When on the hunt for rangefinders, you will often find that they are listed in two different categories: one for golfers and the other for rifle and bow hunters. While they don’t differ that much, each is designed specifically for its intended purpose. If you’re interested in decking out in camo, then you should focus on what is a good rangefinder for bow hunting.
As a basic rule, it’s essential that whichever rangefinder you do intend on purchasing, make sure that it’s the best quality that you can afford. Better models offer additional features such as multiple targeting and ranging modes along with lighted reticles.
To hit the target over long distances with a bow, you’ll need more than just your bare eyes. That’s why a rangefinder comes in handy. A good rangefinder is capable of offering an accurate range of measurements while sporting key characteristics: Anti-slip grip, water resistance, optical magnification, and a practical design.
When using a rangefinder for bow hunting, accuracy matters. Every single time you aim at the target, you should be able to clearly see the target so that you can deliver precise shots.
You have a basic understanding of what a good rangefinder is, so let’s look at a basic buying guide to help you select a decent rangefinder for your hunts.
There are a few attributes that comprise a good rangefinder. Here we break them down into parts and briefly describe each of them.
The first important aspect of the rangefinder is the laser. The rangefinder shoots an invisible and tightly focused beam of light at the target and then measures the time it takes for that beam to get reflected off the target and back to the rangefinder. This is how the device calculates the distance.
Since this is a laser light, it may be affected by hazy atmospheric conditions, random objects in the light path, glare, and a target that isn’t reflective enough. Laser rangefinders should feature a reticle that functions as another type of aiming point when you look through the rangefinder.
However, several manufacturers include LCD displays. This type of reticle makes it difficult to distinguish in low light or against dark backgrounds. There are also LED displays that are better than their LCD counterpart.
In bright conditions, they’re often overwhelmed by ambient light and can’t be seen even at the highest setting. This challenge affects all the other information that is displayed on your screen.
In our experience, you should choose one that offers the best of both worlds. A rangefinder with a black reticle and a button for backlighting offers the ideal combination. The backlighting is far less intense than an LED display and will allow you to view all information in all conditions.
You’ll find that all the rangefinders sold are marketed under a name that implies the maximum readable distance that the unit is capable of covering. This labeling causes a common misconception. A unit may be marketed as a 1500-yard rangefinder. While that may be true, it means that it only reaches that distance under ideal atmospheric conditions and surfaces that aren’t highly reflective.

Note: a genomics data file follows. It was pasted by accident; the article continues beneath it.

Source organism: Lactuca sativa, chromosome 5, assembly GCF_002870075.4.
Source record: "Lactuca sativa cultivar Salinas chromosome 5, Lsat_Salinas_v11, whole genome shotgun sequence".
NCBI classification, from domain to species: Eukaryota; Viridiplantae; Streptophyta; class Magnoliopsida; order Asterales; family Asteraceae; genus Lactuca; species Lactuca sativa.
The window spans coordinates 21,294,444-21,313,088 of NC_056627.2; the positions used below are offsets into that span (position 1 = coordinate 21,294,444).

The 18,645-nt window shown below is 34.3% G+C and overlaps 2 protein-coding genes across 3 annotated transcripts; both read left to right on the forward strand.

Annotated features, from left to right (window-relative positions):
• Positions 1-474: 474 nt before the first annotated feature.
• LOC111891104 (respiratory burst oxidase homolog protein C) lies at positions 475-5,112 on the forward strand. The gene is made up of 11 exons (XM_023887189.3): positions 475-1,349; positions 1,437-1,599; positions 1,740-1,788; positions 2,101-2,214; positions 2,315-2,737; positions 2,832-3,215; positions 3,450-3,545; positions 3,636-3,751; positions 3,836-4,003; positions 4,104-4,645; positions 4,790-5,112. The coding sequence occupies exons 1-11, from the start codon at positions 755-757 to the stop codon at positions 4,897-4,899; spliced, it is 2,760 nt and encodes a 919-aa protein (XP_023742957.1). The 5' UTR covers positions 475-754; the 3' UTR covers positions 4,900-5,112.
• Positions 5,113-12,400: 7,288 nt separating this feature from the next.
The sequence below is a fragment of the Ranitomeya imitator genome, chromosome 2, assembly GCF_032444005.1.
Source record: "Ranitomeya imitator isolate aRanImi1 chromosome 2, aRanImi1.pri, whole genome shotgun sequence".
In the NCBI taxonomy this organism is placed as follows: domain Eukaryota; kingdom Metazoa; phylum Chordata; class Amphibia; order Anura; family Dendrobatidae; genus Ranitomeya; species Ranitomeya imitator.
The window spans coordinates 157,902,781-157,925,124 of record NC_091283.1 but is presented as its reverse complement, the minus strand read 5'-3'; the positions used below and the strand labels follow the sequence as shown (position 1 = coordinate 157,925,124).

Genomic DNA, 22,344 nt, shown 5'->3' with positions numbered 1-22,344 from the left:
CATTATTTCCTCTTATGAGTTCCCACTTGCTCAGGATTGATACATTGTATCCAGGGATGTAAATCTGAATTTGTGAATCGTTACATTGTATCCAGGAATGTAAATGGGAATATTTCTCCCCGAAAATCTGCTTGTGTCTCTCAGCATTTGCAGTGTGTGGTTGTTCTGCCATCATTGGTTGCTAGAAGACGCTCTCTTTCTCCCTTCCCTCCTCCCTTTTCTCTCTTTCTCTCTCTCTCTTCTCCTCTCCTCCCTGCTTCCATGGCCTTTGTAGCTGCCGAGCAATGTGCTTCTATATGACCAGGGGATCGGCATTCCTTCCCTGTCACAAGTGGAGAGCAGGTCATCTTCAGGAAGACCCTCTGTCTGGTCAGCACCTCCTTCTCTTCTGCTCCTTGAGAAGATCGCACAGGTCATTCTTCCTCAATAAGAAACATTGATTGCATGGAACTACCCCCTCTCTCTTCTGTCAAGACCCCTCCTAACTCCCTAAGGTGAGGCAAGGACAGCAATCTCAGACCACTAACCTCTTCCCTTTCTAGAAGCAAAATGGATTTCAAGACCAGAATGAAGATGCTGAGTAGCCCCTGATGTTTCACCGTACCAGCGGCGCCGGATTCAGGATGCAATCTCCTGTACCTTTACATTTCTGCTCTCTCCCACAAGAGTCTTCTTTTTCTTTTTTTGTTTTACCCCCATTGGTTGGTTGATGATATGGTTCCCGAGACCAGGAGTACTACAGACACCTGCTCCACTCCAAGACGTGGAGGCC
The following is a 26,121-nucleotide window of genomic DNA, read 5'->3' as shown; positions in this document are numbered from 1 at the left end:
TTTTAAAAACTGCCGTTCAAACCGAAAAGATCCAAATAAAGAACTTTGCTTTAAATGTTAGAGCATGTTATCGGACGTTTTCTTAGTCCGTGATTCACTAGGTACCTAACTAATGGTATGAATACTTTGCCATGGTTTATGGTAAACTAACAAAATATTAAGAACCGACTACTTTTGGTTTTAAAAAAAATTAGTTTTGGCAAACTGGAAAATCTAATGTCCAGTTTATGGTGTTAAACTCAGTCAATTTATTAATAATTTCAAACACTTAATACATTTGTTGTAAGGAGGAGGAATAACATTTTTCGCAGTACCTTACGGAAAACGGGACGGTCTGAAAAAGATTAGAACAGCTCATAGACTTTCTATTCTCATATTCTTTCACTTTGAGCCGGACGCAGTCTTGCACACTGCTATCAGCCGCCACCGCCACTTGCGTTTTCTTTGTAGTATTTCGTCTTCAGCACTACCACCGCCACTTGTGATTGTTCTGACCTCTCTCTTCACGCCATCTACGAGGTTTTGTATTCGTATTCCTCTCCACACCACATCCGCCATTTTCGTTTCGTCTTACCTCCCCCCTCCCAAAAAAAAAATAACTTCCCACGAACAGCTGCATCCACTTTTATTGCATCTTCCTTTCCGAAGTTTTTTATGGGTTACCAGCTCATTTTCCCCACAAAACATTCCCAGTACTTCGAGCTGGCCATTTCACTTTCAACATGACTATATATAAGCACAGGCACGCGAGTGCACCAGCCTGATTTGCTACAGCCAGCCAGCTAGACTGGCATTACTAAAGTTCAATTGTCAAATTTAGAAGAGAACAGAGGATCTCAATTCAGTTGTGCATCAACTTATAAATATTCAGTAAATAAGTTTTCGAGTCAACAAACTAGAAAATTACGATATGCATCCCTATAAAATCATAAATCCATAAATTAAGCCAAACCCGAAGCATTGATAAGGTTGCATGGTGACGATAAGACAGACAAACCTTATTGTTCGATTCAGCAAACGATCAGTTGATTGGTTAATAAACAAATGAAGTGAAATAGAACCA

If you add factors like rain or a heat mirage and even a smaller target, then the range may decrease by several hundred yards. If you are trying to hunt a deer with the help of your rangefinder, then a 1500-yard rangefinder will cover one-third of that stated range.
These critical factors are something you need to consider when buying a rangefinder. Ideally, you should pick one that offers a range beyond what you think need. Even in harsh conditions the rangefinder will work well and minimize your frustration.
It’s also highly recommended to always check out the manufacturer’s specifications on the rangefinder to get a better idea of realistic expectations.
A rangefinder comes with priority differences, and this depends on how they were designed. You can choose between first priority rangefinders and second priority rangefinders.
When a rangefinder ranges the very first object in its line of sight and ignores most of the other distant objects, then the rangefinder is operating in the first priority mode. This mode is ideal for golfers since a golf course will typically provide an unobstructed view of the flag.
If you are ranging on the flag by using the first priority mode, then that will calculate the distance only to that flag and nothing else.
On the other hand, the unit operates in the second priority mode when it disregards the first object and ranges to a more distant object. This mode is what is ideal for bow hunting. This is because hunters have to range their targets through brushy clearings, woods, or agricultural fields.
Using a second priority mode rangefinder will effectively ignore all these closer objects, making it a vital function.
While you can use either one of the modes on the golf course or on a hunt, it’s best to choose the second priority mode for hunting. However, if you are looking to use both the priority modes, there are rangefinders on the market that feature first and second priority modes.
Having a rangefinder that has two priority modes will enable the user to switch between modes by using a bullseye or a pinpoint reticule. This makes using the rangefinder much more versatile.
If your sights are set on becoming a pro at bow hunting, then it’s essential to choose a good rangefinder for bow hunting. Knowing the top attributes of today’s models make it easier for you when you are on the lookout for rangefinders. Get a decent one, and head out for a little practice. You’ll be posting pictures of your successful hunt before you know it!
Lisa loves the outdoors and enjoys exploring a wide-range of activities. A mother of 3 whose seen far too many friends suffer from cancer, she believes Pink Crossbow reflects a sport for LIFE. It's a reminder that archery belongs to everyone regardless of age, size, or gender...and real enthusiasts aren't afraid to wear pink!